The Muslim community can be a means of support for a convert or revert isolated from family members, a means of education and instruction in practicing Islam, and a means of constant companionship.
But as our individual identities are often tied to the communities that raised us, entering a new community as an adult can be a daunting experience, notwithstanding the community’s ability to welcome new members. And it’s important for a mosque to offer programs for local new Muslims as it is for the converts and reverts to involve themselves as much as possible.
A healthy community should aim to provide its new Muslims with ample social as well as educational opportunities. Informal events offer people a chance to connect with each other and cultivate relationships, while classes and seminars offer knowledge guidance in new terrain.
And just as it’s important for the community to provide the opportunities for connections, it’s as important for the new Muslims to get involved. The Internet can’t substitute for real social interaction, for brothers and sisters who can demonstrate how Muslims really live, day-to-day.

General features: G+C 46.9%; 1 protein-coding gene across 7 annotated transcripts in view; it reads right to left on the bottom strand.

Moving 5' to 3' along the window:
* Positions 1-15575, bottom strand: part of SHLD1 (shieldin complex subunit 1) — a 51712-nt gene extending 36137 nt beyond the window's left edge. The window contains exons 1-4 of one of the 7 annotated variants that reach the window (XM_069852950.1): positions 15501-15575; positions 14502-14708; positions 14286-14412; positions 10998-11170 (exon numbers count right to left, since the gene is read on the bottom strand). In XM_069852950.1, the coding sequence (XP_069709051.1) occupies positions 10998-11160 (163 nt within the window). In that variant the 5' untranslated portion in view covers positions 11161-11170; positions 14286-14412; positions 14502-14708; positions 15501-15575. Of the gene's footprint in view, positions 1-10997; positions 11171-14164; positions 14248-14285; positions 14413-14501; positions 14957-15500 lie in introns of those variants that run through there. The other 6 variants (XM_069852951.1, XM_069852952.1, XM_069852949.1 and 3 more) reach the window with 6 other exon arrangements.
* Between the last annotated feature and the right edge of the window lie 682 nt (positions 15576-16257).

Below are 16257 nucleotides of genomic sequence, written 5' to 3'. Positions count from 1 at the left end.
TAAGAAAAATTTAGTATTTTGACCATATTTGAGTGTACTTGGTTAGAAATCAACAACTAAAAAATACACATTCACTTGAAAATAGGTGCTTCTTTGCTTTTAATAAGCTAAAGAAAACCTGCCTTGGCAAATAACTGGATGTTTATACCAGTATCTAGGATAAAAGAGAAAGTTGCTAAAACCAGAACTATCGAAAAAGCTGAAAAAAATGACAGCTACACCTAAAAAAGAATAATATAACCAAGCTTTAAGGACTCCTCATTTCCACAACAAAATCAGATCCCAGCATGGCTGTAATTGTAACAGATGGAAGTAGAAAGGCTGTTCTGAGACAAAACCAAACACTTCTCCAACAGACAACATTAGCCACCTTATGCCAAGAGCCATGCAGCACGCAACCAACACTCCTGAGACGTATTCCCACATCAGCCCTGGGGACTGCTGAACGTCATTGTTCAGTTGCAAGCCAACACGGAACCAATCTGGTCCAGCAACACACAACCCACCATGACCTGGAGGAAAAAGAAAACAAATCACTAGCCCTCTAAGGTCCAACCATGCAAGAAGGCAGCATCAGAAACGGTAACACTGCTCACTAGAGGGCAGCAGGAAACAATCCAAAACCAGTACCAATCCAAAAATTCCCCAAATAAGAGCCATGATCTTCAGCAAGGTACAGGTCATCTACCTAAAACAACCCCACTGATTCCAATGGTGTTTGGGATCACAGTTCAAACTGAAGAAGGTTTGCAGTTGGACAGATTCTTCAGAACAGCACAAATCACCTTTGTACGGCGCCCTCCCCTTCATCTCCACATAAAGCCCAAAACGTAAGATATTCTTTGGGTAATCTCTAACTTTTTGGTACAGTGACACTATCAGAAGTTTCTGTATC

At the Mosque
Our Imams and teachers know (or should know) how to explain things without overloading the listener. As important, they can offer advice tailored to an individual. Many websites may contain unreliable information about what concerns Islam.
So while the Internet can be a great resource, it’s still critical for new Muslims to involve themselves in their communities. They are consequently left behind.
Sometimes, the first experience converts have with a community is a visit to a mosque. The critical first impression might be negative if the convert isn’t able to connect with anyone.
Sometimes new Muslims have too many expectations of their community, but there are some steps the community can take to make things easier for them. For instance some problems could be reduced or eliminated if the community is able to well-publicize its events.